Photo by Macey J. Foronda/ Buzzfeed
I was having a break a couple of days ago with an old friend of mine at a quiet café in Covent Garden when a rather painful topic came up in the discussion. A couple of years ago my friend’s daughter had an MRI scan. MRI stands for Magnetic Resonance Imaging, a type of scan that uses strong magnetic fields to produce a detailed image of your body. The experience for her daughter was quite traumatic; she cried and could not sit still. Who would not be afraid of a giant machine, which requires you to stay still (sometimes for more than 30 minutes) and makes strange loud noises? It’s easier for adults to come to terms with the process as they understand the necessity of having an MRI scan as it’s about their health, but why should children have to endure such horrendous experience?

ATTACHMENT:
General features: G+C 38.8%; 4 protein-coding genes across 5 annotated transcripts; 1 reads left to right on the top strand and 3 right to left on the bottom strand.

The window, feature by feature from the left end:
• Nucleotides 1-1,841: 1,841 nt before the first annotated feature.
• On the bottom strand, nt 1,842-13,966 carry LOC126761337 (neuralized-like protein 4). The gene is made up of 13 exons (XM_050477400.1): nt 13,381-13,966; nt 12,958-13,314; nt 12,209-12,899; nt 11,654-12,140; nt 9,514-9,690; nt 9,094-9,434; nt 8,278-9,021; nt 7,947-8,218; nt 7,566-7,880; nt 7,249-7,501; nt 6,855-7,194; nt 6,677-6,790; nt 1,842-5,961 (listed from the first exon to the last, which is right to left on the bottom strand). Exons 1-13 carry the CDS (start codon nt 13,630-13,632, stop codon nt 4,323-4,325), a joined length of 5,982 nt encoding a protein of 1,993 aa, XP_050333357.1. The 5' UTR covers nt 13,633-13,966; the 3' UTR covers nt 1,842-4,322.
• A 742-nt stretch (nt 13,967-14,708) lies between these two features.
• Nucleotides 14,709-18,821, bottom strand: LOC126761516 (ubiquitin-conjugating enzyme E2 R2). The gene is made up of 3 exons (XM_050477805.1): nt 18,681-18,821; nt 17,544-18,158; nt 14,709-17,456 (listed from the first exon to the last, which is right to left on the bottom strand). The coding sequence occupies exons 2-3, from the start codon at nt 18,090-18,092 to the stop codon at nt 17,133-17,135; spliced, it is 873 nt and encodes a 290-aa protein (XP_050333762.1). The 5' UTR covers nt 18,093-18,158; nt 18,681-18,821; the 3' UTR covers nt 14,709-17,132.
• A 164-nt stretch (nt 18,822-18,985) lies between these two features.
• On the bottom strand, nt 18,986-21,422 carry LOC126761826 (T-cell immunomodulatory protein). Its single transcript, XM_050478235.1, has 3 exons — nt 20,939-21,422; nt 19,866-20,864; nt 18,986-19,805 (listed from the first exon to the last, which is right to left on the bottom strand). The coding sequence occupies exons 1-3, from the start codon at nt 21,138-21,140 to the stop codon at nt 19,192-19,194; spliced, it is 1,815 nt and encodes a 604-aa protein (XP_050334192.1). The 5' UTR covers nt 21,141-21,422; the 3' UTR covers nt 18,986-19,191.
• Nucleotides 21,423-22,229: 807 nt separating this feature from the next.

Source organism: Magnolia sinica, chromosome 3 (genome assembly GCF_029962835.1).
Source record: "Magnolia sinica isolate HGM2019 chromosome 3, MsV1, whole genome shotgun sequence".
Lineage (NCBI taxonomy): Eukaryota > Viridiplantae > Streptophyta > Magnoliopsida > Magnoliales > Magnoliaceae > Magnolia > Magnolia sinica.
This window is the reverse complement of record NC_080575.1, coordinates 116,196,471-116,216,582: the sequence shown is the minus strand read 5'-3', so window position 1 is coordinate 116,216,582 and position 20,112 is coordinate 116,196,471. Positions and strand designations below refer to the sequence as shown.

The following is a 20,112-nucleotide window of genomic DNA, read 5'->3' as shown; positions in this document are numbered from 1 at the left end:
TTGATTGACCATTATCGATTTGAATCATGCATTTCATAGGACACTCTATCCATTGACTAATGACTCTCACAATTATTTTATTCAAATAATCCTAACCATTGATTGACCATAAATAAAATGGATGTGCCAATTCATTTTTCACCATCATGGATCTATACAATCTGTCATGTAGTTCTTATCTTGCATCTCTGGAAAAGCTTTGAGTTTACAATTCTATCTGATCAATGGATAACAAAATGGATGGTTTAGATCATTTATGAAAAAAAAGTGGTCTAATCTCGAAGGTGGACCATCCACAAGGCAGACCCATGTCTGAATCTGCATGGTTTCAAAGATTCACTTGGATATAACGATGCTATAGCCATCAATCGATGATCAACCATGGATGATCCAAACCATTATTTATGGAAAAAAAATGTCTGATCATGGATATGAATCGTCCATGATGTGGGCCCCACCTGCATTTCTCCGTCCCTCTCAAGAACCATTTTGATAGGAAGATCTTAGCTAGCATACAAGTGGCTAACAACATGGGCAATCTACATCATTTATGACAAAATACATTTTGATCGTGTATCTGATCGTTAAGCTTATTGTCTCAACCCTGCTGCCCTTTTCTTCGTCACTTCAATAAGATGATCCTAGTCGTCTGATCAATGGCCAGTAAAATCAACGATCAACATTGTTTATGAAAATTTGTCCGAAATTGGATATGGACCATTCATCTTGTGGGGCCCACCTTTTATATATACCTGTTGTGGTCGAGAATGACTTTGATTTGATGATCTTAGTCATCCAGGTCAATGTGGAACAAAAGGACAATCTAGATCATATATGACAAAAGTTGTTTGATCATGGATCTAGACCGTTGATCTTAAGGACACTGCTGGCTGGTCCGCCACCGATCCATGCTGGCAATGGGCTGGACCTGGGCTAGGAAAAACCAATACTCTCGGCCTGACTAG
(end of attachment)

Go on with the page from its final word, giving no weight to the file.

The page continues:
So, where does UX fit into this? Well, making a wonderful experience for the children that have to go through the challenge of having a scan. It turns out, that after a bit of research on the topic Doug Dietz, a designer of MRI machines at GE Healthcare has already been inspired from one of many real-life stories to create a whole new experience for children going through an MRI scan.
Children have a difficult time on their first meeting with the MRI scanner, crying and trying to get out of the room, whilst having to cope with whatever injury or even a serious illness has brought them there in the first place. It is noted that almost 80% of children that have an MRI scan are sedated before the scan as they are too scared to lie still for long enough.